Found at www.icanread.tumblr.com
This post is mostly for me because I love this idea! I found Faiella Design through a Design*Sponge post and was awed by the company’s website. Its vibrant, beautiful, creative…aka amazing! I am a big fan of scribbled out, messy cursive handwriting, so I was immediately drawn to these scribbled out chalkboard walls that designer and Faiella Design founder, Anastacia Faiella, created in this dining room.
I love that the writing is not overworked, but rather, free-flowing. It adds a certain movement and liveliness to the room. Faiella Design is located in San Francisco, CA (just around the corner from me!), which makes it even cooler.
I think my next adventure may involve a hunt for chalkboard paint….
Photo & Idea Credit: Faiella Design
Check out more from Faiella Design: www.faiella-design.com
These crazy, cool Polaroid collages, created by Juan Felipe Rubio, make you stop, pause, think, and look twice. It is both mysterious and cute that each collage, featuring quick, random Polaroid snapshots, is entitled, “Love Scene Between Anonymous Couple #…”
By mixing together close-ups, faraway images, and the grainy muted colors of the Polaroid snapshots, Rubio has successfully infused a carefree, intimate feeling into his work.
As I was a bit envious of Rubio’s collages, I tried to re-create my own photograph into a Polaroid collage – or should I say PolaDroid collage? Using Poladroid, a free online program that transforms digital photographs into digital “Polaroids,” I believe I successfully created a Rubio-inspired, faux Polaroid collage. Not as great as the real deal, but it does the trick.
To make my Poladroid collage, I cut and pasted random selections, ensuring to get a variety of close-up and zoomed-out images, of my photograph and saved them as separate files. I enhanced each image using PhotoShop to create a bit of lighting and color variety. Using Poladroid, I “magically” transformed the images into digital Polaroids. Besides adding the white frame around the photograph, Poladroid also adds shadows and graininess to give the appearance of a “real” Polaroid picture. Once I had transformed all of my images, I assembled them into the collage seen above in PhotoShop. Easy peasy!
Photo & Idea Credit: Juan Felipe Rubio, found at www.flickr.com/photos/sicoactiva
Poladroid Image Maker found at www.poladroid.net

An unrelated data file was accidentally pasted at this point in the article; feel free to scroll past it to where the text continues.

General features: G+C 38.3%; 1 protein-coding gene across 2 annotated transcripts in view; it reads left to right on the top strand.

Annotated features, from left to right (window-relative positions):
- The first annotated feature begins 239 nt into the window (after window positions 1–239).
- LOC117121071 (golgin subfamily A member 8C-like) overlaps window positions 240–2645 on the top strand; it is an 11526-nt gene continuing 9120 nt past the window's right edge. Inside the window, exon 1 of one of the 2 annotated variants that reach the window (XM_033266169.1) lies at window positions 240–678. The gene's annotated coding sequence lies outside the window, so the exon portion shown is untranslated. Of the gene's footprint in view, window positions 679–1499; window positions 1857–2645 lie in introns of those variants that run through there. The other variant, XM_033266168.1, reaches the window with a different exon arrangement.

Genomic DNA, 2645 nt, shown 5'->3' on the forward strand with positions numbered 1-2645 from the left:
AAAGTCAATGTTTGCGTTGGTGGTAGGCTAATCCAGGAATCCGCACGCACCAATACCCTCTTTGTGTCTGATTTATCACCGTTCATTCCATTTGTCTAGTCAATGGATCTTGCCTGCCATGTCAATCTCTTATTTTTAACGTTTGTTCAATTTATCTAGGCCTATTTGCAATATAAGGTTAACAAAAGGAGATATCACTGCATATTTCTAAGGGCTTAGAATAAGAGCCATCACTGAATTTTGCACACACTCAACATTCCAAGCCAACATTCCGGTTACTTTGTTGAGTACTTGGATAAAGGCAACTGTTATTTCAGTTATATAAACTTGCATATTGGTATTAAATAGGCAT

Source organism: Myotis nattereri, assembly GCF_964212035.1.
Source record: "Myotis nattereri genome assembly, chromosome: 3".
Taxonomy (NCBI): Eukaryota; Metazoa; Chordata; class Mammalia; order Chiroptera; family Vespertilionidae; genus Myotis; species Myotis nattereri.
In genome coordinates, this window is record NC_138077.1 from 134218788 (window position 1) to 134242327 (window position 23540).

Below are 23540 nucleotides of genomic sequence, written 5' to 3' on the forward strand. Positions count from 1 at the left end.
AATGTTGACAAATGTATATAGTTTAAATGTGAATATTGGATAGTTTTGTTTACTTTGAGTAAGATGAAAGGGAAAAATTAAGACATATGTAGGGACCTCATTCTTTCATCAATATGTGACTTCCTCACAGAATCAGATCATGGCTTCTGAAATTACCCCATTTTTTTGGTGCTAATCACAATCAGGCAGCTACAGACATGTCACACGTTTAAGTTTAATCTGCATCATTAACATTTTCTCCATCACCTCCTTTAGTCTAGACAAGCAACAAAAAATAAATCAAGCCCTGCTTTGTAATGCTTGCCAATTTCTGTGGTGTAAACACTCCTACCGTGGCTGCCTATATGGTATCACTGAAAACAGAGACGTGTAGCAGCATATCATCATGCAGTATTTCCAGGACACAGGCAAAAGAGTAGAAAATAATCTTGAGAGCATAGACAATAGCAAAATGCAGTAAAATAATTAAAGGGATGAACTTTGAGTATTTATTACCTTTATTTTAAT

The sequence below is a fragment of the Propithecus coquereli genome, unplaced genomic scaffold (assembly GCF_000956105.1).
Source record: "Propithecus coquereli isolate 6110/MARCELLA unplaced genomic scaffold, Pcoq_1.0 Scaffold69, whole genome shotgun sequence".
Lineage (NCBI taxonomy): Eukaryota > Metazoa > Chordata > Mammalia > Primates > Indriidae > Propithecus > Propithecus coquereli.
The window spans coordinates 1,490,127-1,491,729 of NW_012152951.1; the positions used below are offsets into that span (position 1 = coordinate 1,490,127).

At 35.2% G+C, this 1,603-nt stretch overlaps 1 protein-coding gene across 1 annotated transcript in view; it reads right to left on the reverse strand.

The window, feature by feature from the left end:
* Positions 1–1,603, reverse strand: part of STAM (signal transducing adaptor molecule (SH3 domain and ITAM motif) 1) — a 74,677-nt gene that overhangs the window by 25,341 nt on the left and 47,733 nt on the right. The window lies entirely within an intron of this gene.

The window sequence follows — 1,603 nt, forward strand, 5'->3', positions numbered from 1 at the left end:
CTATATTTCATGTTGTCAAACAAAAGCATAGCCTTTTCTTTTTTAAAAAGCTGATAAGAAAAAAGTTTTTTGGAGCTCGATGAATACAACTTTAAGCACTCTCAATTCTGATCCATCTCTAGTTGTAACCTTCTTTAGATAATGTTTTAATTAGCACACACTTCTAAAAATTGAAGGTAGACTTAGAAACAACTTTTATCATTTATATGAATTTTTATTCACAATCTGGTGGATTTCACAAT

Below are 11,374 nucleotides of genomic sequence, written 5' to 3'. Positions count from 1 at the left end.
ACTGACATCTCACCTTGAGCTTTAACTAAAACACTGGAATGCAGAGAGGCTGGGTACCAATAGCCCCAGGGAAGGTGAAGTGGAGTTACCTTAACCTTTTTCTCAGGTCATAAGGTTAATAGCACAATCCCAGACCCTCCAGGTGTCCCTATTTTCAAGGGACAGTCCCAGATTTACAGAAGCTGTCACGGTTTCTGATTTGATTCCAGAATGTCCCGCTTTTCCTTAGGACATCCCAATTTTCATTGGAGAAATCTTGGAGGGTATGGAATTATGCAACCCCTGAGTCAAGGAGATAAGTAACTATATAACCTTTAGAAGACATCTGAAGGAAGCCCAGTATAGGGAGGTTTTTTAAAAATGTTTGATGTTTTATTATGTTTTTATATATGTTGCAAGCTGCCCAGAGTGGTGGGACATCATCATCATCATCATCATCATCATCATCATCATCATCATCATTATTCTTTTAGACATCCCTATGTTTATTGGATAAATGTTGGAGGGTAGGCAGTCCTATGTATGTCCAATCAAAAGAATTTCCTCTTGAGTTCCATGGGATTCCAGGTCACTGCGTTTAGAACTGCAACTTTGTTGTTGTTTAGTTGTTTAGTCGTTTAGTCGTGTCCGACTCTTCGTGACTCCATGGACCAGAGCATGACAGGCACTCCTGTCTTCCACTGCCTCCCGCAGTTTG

How cool is this? The Photographic Dictionary is a project dedicated to collaborating and defining words through photographs. The dictionary, created by Lindley Warren, features a variety of photographers, all of different styles. Its simple, empty layout and Garamond font allows the photographs to really speak for themselves. Ranging from the lonely pink dollhouse furniture in ”absence” (noun – the state of being away or not being present) to a chain of paper links in “zazen” (noun – mediation in a prescribed, cross-legged posture), each word is interpreted literally, figuratively, or in a way known only to the photographer.
I’ve spent a few hours perusing the words, clicking aimlessly through the alphabet. It is amazing to see how differently words can be interpreted through others’ eyes, or lens. Photos and words are always being added. Check it out at www.thephotographicdictionary.org
Photo Credit: www.thephotographicdictionary.org
These walls are described as “drawing board blue.” How great is that?
I apologize for the lack of posting. That’s what the flu can do to you…but I’m back!
Today’s story comes from quite the reputable source, The New York Times, and, alright, my boyfriend. Through a tenant-landlord agreement to two months free rent in exchange for a full apartment renovation, Grant K. Gibson, was able to transform a once clashing, sea-foam and lavender mess into a classic and timeless apartment.
My favorite aspect of Gibson’s renovation was the way he used affordable, retail store items, but added his own design and twist to make it his own. The article lists a few examples: $20 frames filled with pages from old architecture textbooks, a Pottery Barn Teen canopy bed with an added homemade headboard (see photo above), Roman shades from Target, flea market portraits.
Gibson describes his apartment perfectly, “…a timeless, neutral palette that I could layer furniture onto.” Layering furniture, I like that.
Read The New York Times’ article, The Industrious Tenant, here.
Photo Credits: The New York Times